Tares, meanwhile, said the Drug Committee will again discuss the draft legislation for cannabis-related amnesty today. 

 

“We will also hold video conferences with provincial public-health offices nationwide, so as to boost understanding and ensure proper implementation,” he added. 

 

Source: http://www.nationmultimedia.com/detail/national/30364545

 

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-- © Copyright The Nation 2019-02-22
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This is all referring to Thais, not farangs. They've been pretty clear that farangs are not going to be treated under the same rules, that there will be 'special' rules for them.

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So thats what it looks like.............before being grilled.

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37 minutes ago, akirasan said:

Smokers don't want to give up their weed. They want to be able to use it without fear of prosecution. If they think weed smokers will be lining up to give up their stash they are so far out of touch they should be removed from their positions immediately. 

Give up my stash? Ha ha ha. Not a chance he said...

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Wow! It takes an expert to make that statement and took them so long to figure that one out? I have only one rule. Never admit it to ANYONE outside YOUR circles unless it's 100% legal for recreational use.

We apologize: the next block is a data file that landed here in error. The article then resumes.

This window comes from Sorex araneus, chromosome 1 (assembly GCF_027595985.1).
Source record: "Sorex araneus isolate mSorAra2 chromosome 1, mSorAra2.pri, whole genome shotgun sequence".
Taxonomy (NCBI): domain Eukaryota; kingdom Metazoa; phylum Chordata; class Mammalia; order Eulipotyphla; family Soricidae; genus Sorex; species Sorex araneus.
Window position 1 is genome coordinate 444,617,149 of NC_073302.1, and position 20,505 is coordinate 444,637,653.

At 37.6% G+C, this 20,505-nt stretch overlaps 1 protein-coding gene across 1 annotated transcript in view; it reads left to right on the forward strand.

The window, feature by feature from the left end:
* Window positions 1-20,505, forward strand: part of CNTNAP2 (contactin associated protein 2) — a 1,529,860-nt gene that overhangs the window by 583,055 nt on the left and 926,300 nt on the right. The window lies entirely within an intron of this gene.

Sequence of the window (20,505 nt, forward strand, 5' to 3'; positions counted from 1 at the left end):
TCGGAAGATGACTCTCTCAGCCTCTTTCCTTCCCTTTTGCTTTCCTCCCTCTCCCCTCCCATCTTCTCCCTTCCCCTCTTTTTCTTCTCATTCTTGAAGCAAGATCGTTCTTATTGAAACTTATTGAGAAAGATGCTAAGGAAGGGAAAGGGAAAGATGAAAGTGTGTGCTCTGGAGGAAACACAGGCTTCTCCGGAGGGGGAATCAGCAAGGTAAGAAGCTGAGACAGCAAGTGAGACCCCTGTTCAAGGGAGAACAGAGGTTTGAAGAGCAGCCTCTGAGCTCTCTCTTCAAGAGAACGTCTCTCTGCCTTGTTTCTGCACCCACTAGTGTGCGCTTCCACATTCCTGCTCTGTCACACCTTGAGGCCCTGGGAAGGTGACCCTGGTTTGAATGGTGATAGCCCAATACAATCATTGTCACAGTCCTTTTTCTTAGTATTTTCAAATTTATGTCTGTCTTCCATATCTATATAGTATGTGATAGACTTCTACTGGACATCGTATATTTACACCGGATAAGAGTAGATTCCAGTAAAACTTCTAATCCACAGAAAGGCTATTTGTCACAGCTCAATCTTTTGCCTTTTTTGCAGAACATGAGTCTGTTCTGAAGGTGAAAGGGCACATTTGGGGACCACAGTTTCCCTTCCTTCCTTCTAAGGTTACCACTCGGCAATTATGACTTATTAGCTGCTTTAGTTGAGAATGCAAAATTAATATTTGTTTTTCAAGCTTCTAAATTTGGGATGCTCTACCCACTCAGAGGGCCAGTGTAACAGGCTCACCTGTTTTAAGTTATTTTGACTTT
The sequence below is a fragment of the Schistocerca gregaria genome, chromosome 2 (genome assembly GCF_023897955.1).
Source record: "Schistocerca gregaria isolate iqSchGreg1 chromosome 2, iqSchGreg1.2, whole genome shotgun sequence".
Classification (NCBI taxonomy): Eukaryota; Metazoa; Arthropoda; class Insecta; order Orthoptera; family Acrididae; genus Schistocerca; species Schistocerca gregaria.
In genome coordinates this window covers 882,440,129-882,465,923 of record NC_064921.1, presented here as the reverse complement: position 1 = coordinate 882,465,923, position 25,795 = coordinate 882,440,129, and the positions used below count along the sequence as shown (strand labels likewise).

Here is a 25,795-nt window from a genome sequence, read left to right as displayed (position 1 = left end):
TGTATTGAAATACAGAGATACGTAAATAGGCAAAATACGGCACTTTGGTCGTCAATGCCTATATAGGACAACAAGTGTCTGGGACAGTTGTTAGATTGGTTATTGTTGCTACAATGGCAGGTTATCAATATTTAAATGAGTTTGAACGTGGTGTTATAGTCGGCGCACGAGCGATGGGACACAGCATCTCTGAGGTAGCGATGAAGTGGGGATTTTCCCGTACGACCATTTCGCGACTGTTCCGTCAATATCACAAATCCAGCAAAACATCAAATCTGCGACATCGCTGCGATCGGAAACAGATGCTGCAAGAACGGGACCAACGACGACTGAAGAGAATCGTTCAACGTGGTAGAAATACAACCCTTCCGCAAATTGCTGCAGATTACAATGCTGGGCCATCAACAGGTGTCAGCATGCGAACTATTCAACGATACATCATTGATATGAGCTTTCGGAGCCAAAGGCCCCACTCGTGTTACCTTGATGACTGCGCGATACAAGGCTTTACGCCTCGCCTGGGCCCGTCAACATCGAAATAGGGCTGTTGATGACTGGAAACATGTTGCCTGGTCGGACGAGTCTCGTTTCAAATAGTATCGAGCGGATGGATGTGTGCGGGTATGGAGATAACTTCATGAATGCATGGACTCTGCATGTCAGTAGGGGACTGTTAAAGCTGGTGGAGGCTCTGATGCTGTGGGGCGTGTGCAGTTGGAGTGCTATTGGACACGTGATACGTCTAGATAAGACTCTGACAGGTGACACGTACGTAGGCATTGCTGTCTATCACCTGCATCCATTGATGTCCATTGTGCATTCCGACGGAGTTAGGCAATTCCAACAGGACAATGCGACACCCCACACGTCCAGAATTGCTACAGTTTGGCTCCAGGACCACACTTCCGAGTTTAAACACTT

Lastly, does this amnesty apply for farangs who are here legally and on their best behaviour? Or is this amnesty just for Thais?

 

I would like to welcome any information from anyone who has any inside information. Thank you.

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This amnesty makes no sense to me at all, maybe I just don’t understand it.

it is my understanding that around June you will be able to get Cannabis Oil only.

I tried Oil in USA, IT DID NOTHING FOR ME.

 

They should just legalize it, legalize the good green bud strains available in USA states where it is legal already.

there is overwhelming studies and documentation available that show it is beneficial, both to the patient and to the government in revenue.

why make such a big mystery of it?

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6 hours ago, cheeryble said:

I hope any Thais reading this will not tar all farang with considering them money-grubbing as you suggest.

I personally have early Parkinson,s and would like to try CBD when I need it in future. I have often not been charged or been charged low, for medical treatment for both this and other problems.i have found Thais to be fairly generous and usually honest people who tend to look after those in need.

Why would we want to say things publicly to alienate ourselves as a group?

All true, but money is god in Thailand, like most places. And I never used nor implied 'money-grubbing'. That's from your head.

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8 hours ago, cheeryble said:

Why would we want to say things publicly to alienate ourselves as a group?

Having white skin in common doesn't make us a group.